A skull found at a site dating from c.5000 B.C. near the Alsatian town of Ensisheim shows the earliest known evidence of an attempt to operate on the brain. Prior to this discovery, the earliest evidence of successful trepanation dates from about 3000 B.C. The Ensisheim skull is that of a 50-year-old man who had twice undergone rudimentary surgery. At least the first operation was successful because the wound in his skull had healed before his death.

More Bird-like Dinosaurs

Two important archeological finds have added new evidence to the theory that birds are the direct descendants of dinosaurs.

In late 1996, scientists announced the discovery of a three-foot-long, 120-million-year-old fossil dinosaur in Liaoning province, northeastern China, with traces of a feathery down running from its head and down along its back and tail that suggest it could be a possible ancestor of birds. It is the first specimen of a dinosaur fossil with down-type feathers.

And more recently, a 90-million-year-old, seven-foot-long, meat-eating dinosaur that had bird-like arms was found in an ancient riverbed in Patagonia, Argentina. The dinosaur, was named Unenlagia (“half bird”) comahuensis in the Mapuche Indian tongue by its discoverer. Unenlagia didn't actually fly, but could apparently fold its arms wing-like against its body and flap them like a bird. Its pelvis resembles that of the Archaeopteryx, the oldest known fossil bird dating from the Jurassic period about 145 million years ago.

T. Rex Dethroned

Researchers found more fossil bones belonging to the skull of the world's largest meat-eating dinosaur—Giganotosaurus carolinii–discovered in southern Argentina during 1993—and were able to determine that the huge creature was some 45-feet long and may have weighed almost 10 tons. It is larger than the long-time record holder, the Tyrannosaurus rex.

Giganotosaurus lived about 100 million years ago during the upper Cretaceous period and is not closely related to T. rex, who roamed the Earth 65 million years ago at the end of the Cretaceous period. The new predator is named after its discoverer, Rubin Carolini.

In addition to losing the honor of being the largest known flesh-eating dinosaur, scientists have found indications that the Tyrannosaurus rex occasionally suffered from painful bouts of gout.

Another contender for the largest carnivorous dinosaur is Carcharodontosaurus (shark-toothed) whose remains were uncovered in the Moroccan Sahara. Its skull measured over 5-feet long and it was estimated to be about 45-feet long.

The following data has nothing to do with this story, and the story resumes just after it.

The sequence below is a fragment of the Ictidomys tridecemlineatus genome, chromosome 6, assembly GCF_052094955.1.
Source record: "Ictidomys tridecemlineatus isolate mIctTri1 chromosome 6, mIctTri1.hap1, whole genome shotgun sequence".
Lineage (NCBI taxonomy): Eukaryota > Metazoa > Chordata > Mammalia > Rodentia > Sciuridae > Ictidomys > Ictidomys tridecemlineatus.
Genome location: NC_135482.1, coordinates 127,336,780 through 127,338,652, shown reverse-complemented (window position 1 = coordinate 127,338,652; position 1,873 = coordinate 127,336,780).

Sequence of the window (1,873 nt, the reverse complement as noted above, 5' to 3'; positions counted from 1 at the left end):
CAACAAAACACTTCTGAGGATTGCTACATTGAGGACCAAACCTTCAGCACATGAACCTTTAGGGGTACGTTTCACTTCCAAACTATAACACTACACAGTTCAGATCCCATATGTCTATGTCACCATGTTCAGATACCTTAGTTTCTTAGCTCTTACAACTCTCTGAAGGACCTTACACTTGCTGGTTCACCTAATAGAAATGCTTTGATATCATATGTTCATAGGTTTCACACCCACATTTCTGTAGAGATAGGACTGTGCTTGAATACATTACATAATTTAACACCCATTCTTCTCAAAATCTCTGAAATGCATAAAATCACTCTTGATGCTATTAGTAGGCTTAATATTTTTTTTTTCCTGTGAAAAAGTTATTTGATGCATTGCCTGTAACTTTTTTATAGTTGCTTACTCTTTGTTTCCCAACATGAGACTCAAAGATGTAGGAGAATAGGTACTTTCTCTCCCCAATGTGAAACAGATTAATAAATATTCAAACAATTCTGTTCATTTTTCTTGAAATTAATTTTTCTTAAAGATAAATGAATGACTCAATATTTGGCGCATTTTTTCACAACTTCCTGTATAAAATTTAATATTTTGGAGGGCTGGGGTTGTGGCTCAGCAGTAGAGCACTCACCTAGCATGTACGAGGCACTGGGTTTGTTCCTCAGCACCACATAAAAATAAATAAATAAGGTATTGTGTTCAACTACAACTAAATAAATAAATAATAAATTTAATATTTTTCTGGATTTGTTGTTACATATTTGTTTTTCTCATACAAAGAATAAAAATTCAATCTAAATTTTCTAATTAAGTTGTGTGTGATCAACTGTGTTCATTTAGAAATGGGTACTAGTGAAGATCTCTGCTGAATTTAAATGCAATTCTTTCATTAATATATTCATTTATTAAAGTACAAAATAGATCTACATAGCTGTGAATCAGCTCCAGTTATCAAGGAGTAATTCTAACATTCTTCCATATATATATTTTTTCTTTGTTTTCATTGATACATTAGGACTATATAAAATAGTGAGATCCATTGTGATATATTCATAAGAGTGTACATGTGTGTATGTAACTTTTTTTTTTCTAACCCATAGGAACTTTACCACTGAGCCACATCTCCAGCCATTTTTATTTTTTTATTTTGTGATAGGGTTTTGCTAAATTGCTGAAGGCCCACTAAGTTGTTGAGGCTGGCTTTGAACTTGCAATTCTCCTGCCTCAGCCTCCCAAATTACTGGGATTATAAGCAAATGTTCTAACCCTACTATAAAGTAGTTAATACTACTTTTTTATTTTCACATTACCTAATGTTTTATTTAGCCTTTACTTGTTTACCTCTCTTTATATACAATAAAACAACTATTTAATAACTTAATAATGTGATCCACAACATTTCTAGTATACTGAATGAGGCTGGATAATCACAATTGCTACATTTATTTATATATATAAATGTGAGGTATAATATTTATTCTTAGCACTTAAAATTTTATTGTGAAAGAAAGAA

An Earlier Origin For Life

The age of the Earth is generally accepted to be about 4.5 billion years old and some of the earliest known signs of life are fossilized bacteria found in a South African rock formation dating about 3.2 billion years ago. New research has detected evidence in rocks from southwestern Greenland, that suggests life on Earth began about 3.8 billion years ago, millions of years earlier than previously imagined.

Although no fossils were found in the Greenland rocks, researchers found chemical-biological evidence in them that could only have been produced by ancient life forms.

Rain from Space

Controversial data resulting from images taken by NASA's Polar spacecraft, launched in 1996, suggest that the Earth is bombarded by tens of thousands small icy comets every day. These house-size cosmic snowballs breakup upon entering the upper atmosphere, vaporize into clouds, and fall to Earth as rain. It is estimated that they add about one inch of water to the oceans every 10,000 years.

Some scientists even speculate that during the Earth's early violent history, giant comets bombarded the planet over millions of years, delivering enough water to form the oceans and possibly brought the simple organic compounds that developed into primal Earth life.

Antimatter Cloudburst

In 1997, astrophysicists announced their finding of an enormous cloud of antimatter, some 4,000-light years across and rising up some 3,500 light-years from someplace near the center of our Milky Way galaxy. (A light year is roughly 5.9 trillion miles.) The surprising discovery was made from observations using the Compton Gamma Ray Observatory that was launched from the space shuttle Atlantis on April 7, 1991.

Antimatter particles have the same characteristics as normal matter but have the opposite electrical charge of their ordinary matter counterparts. When antimatter collides with normal matter they annihilate each other, producing gamma rays. Not to worry, it is quite unlikely that particles of the antimatter cloud would ever reach the Earth.

Earliest New World Agriculture

The date for the first domestication of plants in ancient America has been moved back by several thousand years. New radiocarbon dating of squash seeds found in a Mexican cave once occupied by pre-Columbian humans in Guila Naquitz indicate that they are 10,000 years old. Corn (maize) and beans weren't cultivated in Mexico until about 4,000 years later.

Fido the Wolf

It was generally accepted that humans first tamed dogs about 14,000 years ago. However, new controversial evidence based on genetic analysis of material in wolf and dog breeds suggest that humans domesticated wolves as far back as 135,000 years ago and that modern dogs are the evolutionary descendants of these ancestral wolves.

Like Father, Like Daughter

Some scientists now think that girls get their woman's intuition and adept social skills from their father's genes whereas boys inherit their social ineptitude from their mothers. Boys only get one X chromosome from their mother and one Y from their father. Girls receive two X chromosomes, one from each parent. Researchers studying Turner's syndrome, a genetic disorder, found that those women who only get a single X chromosome from their mother as opposed to those who only received a single X from their father, tend to have more problems in social interactions.